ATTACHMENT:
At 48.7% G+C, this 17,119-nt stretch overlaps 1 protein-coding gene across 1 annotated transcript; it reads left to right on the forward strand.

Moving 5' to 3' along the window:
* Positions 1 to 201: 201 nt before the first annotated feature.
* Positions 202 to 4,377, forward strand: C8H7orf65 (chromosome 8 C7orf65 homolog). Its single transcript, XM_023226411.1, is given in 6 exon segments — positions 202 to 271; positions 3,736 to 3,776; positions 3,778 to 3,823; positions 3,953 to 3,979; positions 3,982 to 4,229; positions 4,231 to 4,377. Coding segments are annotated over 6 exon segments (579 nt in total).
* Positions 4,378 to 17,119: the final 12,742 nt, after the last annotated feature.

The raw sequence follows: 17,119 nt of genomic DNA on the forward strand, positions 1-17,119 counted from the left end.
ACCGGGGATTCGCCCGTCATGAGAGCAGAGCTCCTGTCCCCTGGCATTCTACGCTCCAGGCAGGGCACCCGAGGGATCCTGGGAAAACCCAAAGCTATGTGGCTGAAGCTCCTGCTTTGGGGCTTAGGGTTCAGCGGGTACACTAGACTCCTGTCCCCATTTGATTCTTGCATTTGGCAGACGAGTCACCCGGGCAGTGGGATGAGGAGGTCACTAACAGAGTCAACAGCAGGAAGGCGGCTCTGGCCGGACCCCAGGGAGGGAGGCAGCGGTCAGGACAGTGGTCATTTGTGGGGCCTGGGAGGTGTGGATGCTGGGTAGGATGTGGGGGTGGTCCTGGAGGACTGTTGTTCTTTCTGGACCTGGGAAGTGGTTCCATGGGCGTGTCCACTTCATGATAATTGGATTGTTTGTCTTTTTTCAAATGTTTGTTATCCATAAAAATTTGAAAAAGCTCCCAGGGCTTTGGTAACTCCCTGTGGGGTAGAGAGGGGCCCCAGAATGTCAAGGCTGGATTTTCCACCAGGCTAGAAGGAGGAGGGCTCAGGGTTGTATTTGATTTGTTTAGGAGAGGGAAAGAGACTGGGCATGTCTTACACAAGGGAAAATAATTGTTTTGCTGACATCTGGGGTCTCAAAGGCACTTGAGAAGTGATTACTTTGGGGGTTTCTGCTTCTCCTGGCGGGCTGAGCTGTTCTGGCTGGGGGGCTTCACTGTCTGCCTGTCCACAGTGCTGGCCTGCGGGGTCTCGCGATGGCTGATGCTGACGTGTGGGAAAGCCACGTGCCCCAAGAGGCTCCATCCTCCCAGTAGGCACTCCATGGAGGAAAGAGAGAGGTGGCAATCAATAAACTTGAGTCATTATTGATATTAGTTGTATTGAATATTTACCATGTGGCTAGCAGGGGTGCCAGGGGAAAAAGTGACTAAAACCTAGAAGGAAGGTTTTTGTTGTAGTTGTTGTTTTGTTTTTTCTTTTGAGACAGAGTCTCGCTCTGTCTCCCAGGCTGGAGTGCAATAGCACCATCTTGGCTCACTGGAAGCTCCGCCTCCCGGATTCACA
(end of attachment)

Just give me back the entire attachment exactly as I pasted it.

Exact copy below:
At 48.7% G+C, this 17,119-nt stretch overlaps 1 protein-coding gene across 1 annotated transcript; it reads left to right on the forward strand.

Moving 5' to 3' along the window:
* Positions 1 to 201: 201 nt before the first annotated feature.
* Positions 202 to 4,377, forward strand: C8H7orf65 (chromosome 8 C7orf65 homolog). Its single transcript, XM_023226411.1, is given in 6 exon segments — positions 202 to 271; positions 3,736 to 3,776; positions 3,778 to 3,823; positions 3,953 to 3,979; positions 3,982 to 4,229; positions 4,231 to 4,377. Coding segments are annotated over 6 exon segments (579 nt in total).
* Positions 4,378 to 17,119: the final 12,742 nt, after the last annotated feature.

The raw sequence follows: 17,119 nt of genomic DNA on the forward strand, positions 1-17,119 counted from the left end.
ACCGGGGATTCGCCCGTCATGAGAGCAGAGCTCCTGTCCCCTGGCATTCTACGCTCCAGGCAGGGCACCCGAGGGATCCTGGGAAAACCCAAAGCTATGTGGCTGAAGCTCCTGCTTTGGGGCTTAGGGTTCAGCGGGTACACTAGACTCCTGTCCCCATTTGATTCTTGCATTTGGCAGACGAGTCACCCGGGCAGTGGGATGAGGAGGTCACTAACAGAGTCAACAGCAGGAAGGCGGCTCTGGCCGGACCCCAGGGAGGGAGGCAGCGGTCAGGACAGTGGTCATTTGTGGGGCCTGGGAGGTGTGGATGCTGGGTAGGATGTGGGGGTGGTCCTGGAGGACTGTTGTTCTTTCTGGACCTGGGAAGTGGTTCCATGGGCGTGTCCACTTCATGATAATTGGATTGTTTGTCTTTTTTCAAATGTTTGTTATCCATAAAAATTTGAAAAAGCTCCCAGGGCTTTGGTAACTCCCTGTGGGGTAGAGAGGGGCCCCAGAATGTCAAGGCTGGATTTTCCACCAGGCTAGAAGGAGGAGGGCTCAGGGTTGTATTTGATTTGTTTAGGAGAGGGAAAGAGACTGGGCATGTCTTACACAAGGGAAAATAATTGTTTTGCTGACATCTGGGGTCTCAAAGGCACTTGAGAAGTGATTACTTTGGGGGTTTCTGCTTCTCCTGGCGGGCTGAGCTGTTCTGGCTGGGGGGCTTCACTGTCTGCCTGTCCACAGTGCTGGCCTGCGGGGTCTCGCGATGGCTGATGCTGACGTGTGGGAAAGCCACGTGCCCCAAGAGGCTCCATCCTCCCAGTAGGCACTCCATGGAGGAAAGAGAGAGGTGGCAATCAATAAACTTGAGTCATTATTGATATTAGTTGTATTGAATATTTACCATGTGGCTAGCAGGGGTGCCAGGGGAAAAAGTGACTAAAACCTAGAAGGAAGGTTTTTGTTGTAGTTGTTGTTTTGTTTTTTCTTTTGAGACAGAGTCTCGCTCTGTCTCCCAGGCTGGAGTGCAATAGCACCATCTTGGCTCACTGGAAGCTCCGCCTCCCGGATTCACA